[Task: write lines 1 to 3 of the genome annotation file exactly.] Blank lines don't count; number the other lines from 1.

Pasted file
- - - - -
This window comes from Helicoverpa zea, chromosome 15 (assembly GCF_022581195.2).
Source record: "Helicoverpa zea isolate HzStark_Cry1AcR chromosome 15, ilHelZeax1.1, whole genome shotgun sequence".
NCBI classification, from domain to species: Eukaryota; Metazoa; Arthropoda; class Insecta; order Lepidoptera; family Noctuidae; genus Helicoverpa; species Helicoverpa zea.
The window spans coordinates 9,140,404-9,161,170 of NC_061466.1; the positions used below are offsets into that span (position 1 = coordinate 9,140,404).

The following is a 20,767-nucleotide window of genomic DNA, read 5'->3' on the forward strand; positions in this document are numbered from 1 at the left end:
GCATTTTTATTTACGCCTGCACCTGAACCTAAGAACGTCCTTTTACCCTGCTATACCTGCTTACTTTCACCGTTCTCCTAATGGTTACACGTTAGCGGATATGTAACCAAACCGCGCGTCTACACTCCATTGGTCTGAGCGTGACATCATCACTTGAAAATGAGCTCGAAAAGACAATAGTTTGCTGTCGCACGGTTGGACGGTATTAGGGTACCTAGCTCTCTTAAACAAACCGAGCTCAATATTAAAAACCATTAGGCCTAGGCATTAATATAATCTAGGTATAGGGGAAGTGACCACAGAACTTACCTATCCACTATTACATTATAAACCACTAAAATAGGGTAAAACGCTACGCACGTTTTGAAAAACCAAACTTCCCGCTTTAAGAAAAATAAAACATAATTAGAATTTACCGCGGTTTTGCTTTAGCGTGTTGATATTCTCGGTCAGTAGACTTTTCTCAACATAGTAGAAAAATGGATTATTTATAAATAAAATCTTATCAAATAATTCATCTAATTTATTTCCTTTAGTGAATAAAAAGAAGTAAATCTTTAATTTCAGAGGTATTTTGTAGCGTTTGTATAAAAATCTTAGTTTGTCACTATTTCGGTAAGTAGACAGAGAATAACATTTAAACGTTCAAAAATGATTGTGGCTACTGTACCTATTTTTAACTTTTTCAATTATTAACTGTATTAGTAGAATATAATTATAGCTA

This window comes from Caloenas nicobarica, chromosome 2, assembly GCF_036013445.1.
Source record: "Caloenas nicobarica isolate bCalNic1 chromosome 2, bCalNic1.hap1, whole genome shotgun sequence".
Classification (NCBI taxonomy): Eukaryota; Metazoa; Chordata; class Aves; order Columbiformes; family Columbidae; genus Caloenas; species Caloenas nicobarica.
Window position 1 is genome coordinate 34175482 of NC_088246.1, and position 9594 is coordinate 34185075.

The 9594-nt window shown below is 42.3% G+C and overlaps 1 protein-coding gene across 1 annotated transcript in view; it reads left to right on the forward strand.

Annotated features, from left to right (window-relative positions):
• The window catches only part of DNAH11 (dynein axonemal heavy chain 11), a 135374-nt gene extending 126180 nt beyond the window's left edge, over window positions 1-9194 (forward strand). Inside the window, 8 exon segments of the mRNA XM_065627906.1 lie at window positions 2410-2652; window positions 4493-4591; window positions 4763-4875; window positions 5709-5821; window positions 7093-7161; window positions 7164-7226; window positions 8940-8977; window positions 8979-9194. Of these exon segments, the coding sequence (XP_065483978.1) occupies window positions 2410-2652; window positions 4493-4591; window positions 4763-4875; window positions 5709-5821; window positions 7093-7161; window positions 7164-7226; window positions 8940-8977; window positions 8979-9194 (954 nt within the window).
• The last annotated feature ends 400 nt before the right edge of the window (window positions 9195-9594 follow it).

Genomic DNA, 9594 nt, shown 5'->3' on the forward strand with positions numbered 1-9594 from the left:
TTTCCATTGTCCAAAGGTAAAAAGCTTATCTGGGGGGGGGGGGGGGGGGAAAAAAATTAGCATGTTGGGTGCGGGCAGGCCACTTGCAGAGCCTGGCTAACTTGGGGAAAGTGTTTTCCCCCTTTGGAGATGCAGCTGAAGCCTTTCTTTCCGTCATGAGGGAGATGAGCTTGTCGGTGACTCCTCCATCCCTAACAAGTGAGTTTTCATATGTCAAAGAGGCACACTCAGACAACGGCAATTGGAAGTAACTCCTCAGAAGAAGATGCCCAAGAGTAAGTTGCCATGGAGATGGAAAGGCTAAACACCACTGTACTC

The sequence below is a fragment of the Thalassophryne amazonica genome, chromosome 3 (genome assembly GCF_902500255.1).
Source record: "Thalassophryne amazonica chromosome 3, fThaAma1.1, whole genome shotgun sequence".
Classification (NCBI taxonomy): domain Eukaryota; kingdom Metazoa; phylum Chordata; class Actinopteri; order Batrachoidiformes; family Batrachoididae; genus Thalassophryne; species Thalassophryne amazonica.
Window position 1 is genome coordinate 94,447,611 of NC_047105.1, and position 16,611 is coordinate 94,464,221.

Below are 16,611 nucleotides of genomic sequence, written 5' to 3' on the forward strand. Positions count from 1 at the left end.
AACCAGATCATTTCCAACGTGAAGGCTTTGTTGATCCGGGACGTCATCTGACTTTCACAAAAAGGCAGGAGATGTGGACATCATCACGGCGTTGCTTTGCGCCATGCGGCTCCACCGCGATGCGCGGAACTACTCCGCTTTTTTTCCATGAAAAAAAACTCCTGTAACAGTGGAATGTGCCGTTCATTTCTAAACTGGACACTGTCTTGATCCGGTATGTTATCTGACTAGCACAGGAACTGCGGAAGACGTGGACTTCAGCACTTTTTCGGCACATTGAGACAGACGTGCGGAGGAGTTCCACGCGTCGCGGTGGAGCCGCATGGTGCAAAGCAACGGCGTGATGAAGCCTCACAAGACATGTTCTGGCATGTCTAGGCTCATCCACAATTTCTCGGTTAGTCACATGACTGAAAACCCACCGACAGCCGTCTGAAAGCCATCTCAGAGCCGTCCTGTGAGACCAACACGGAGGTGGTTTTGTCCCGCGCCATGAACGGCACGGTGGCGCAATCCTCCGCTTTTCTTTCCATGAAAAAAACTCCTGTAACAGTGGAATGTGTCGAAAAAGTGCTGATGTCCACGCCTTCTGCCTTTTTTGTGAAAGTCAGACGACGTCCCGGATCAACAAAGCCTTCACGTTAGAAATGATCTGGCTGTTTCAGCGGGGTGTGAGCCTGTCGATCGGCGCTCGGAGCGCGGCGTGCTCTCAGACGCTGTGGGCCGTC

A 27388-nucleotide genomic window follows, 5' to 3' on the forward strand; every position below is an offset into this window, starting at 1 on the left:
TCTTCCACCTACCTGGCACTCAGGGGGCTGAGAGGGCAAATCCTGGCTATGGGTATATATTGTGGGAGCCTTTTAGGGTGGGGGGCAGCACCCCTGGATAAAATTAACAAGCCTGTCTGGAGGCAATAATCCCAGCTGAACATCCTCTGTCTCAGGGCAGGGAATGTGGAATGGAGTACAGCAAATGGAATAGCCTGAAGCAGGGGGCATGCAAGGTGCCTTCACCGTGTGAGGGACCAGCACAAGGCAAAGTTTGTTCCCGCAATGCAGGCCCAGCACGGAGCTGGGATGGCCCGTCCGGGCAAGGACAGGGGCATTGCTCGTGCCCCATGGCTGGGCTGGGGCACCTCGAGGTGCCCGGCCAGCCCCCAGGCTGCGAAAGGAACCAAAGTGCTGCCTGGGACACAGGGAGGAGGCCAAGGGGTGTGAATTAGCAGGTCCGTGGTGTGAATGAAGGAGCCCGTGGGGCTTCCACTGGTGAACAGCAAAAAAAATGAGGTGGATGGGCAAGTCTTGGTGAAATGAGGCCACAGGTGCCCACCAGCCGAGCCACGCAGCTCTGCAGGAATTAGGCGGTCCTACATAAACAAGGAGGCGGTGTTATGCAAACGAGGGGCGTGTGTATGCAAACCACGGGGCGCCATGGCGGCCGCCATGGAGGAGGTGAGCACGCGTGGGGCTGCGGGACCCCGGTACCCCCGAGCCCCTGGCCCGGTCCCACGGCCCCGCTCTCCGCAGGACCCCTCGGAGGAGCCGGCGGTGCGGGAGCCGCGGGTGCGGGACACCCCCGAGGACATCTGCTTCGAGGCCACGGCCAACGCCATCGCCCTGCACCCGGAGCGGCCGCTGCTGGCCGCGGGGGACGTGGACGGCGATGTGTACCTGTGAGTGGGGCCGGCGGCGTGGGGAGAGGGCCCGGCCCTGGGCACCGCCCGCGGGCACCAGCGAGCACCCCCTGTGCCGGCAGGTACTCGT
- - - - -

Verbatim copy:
This window comes from Helicoverpa zea, chromosome 15 (assembly GCF_022581195.2).
Source record: "Helicoverpa zea isolate HzStark_Cry1AcR chromosome 15, ilHelZeax1.1, whole genome shotgun sequence".
NCBI classification, from domain to species: Eukaryota; Metazoa; Arthropoda; class Insecta; order Lepidoptera; family Noctuidae; genus Helicoverpa; species Helicoverpa zea.